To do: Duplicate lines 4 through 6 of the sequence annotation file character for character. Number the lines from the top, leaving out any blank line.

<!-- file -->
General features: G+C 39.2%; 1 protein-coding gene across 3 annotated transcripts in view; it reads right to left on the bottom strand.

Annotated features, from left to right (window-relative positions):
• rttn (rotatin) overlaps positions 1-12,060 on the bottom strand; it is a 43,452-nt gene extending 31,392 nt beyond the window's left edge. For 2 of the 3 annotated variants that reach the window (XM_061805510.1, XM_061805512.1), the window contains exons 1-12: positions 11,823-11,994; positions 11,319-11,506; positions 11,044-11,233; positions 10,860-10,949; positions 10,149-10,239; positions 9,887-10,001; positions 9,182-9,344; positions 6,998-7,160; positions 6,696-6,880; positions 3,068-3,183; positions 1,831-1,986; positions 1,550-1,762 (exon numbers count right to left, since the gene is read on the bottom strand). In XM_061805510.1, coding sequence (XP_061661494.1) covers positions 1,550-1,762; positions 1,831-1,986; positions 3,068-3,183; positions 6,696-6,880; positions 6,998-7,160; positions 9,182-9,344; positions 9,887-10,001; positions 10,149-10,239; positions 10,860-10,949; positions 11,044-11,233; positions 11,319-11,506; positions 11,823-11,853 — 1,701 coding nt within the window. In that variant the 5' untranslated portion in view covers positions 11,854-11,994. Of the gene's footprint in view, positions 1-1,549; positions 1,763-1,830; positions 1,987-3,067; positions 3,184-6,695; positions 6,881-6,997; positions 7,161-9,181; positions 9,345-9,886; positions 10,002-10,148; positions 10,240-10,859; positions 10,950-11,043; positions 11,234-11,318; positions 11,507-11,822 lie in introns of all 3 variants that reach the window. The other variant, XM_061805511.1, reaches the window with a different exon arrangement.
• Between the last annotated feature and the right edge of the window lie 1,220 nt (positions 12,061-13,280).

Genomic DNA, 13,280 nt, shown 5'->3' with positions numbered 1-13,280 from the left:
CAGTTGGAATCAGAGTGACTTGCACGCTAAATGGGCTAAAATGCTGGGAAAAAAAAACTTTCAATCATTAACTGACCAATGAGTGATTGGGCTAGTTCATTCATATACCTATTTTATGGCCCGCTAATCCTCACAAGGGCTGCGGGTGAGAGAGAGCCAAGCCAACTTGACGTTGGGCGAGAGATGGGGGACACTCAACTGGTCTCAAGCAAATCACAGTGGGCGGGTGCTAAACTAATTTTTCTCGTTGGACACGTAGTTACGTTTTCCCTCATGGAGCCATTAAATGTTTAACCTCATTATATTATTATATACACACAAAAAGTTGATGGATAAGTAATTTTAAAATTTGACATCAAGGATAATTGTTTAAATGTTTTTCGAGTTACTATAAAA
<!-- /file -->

• Between the last annotated feature and the right edge of the window lie 1,220 nt (positions 12,061-13,280).

Genomic DNA, 13,280 nt, shown 5'->3' with positions numbered 1-13,280 from the left:
CAGTTGGAATCAGAGTGACTTGCACGCTAAATGGGCTAAAATGCTGGGAAAAAAAAACTTTCAATCATTAACTGACCAATGAGTGATTGGGCTAGTTCATTCATATACCTATTTTATGGCCCGCTAATCCTCACAAGGGCTGCGGGTGAGAGAGAGCCAAGCCAACTTGACGTTGGGCGAGAGATGGGGGACACTCAACTGGTCTCAAGCAAATCACAGTGGGCGGGTGCTAAACTAATTTTTCTCGTTGGACACGTAGTTACGTTTTCCCTCATGGAGCCATTAAATGTTTAACCTCATTATATTATTATATACACACAAAAAGTTGATGGATAAGTAATTTTAAAATTTGACATCAAGGATAATTGTTTAAATGTTTTTCGAGTTACTATAAAA